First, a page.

The Vice of Surrealism

Robert Desnos:

...But none could embroider his dreams like Desnos! He would go off into a transport, his protuberant eyes taking on a strange light, while the account of his marvelous chimeras gushed from his lips. There were the pursuers and the possessors; visions of the Apocalypse and the procession of its prophets; scenes of mythical violence filled with anguished cries; and "wizards" who now assumed the shape of "Fantomas" (as in the serial thriller of the movies) or now that of Nicholas Flamel, the thirteenth-century alchemist. How like an acrobat, with the greatest of ease, Desnos swung from one millennium to another, or from one continent to another. (Someone in the room was taking it all down stenographically, so that these dreams could be printed afterward.) Whereas the dream recitals of others were mostly boring, Desnos' seemed to come out of a real trance, and were narrated In reality, he had no need of the mesmerist or the turning table in a dark room, for he had other means of stimulating himself to a condition of autohypnosis and uninhibited improvisation. A regular dosage of opium--and an audience of at least one--was all this highly narcissistic personality required in order to function. (The truth about his drug addiction came out some years later, in 1929, on the occasion of a resounding public quarrel between him and his once-beloved master, Breton, to whom he had confessed his private vices.) For all his vices and his periodic outburts of violence, Desnos was one of the most lovable and entertaining of men.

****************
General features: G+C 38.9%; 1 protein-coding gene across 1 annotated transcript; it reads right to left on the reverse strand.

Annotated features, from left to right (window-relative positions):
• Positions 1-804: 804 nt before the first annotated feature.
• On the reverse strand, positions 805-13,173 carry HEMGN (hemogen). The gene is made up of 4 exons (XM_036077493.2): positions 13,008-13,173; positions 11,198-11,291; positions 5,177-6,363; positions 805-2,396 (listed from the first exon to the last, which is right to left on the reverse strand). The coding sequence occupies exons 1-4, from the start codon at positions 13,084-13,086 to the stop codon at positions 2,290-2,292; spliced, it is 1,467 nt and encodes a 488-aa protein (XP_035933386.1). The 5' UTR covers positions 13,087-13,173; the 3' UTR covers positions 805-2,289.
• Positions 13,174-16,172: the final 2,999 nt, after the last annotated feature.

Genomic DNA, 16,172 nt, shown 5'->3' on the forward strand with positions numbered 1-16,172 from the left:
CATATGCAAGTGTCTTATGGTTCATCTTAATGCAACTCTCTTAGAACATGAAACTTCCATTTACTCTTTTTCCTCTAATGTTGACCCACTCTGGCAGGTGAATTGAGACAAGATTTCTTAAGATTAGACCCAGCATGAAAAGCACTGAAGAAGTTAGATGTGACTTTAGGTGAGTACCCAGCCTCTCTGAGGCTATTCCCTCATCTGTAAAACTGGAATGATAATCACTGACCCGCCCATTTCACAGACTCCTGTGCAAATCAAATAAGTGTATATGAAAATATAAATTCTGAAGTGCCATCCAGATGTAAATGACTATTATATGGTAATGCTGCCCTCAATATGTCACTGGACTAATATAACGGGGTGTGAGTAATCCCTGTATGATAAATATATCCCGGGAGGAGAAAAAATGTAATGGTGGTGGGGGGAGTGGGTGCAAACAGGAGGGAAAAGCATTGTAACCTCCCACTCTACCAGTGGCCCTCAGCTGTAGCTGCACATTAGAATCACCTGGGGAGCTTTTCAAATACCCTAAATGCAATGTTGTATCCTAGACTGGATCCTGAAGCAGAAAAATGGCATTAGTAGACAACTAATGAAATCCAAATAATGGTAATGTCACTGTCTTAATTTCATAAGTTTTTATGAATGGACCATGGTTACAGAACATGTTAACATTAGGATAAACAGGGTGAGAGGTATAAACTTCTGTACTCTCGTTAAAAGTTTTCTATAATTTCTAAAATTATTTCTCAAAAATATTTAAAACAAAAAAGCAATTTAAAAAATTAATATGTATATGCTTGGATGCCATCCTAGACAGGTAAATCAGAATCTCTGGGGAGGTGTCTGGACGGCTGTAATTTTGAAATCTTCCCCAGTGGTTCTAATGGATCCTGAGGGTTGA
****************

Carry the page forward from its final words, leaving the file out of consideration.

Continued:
Life Among the Surrealists: Mathew Josephson

The Gestapo came for him on the morning of February 22, 1994, looking for a list of names of Resistance workers they knew Desnos had. Loyal to the end, Robert had refused to escape, fearing Youki [Desnos's wife] would be tortured in his place.

After being interrogated, he was sent to Compiegne. It was almost a lark. He wrote. He was at the center of a group that met to discuss leterature and astrology--Desnos told them he had considered reading palms professionally. But his luck chnged, and he ended up at Buchenwald, where he sent his last hopeful letter to Youki. From there comes the story of Desnos moving through the ranks of a group of the doomed awaiting the gas chamber, reading their palms, predicting long life...

The temple entance puts on eyeliner
Olympus and paradise and forests
Like the old electric bulbs
Now poetry is sucked from a pointed tit
from these homicidal luminous breasts
From Homicidal Air

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NoMoreWords: A Non-Glossary
Flightless Hummingbird:  A Pseudo-Periodical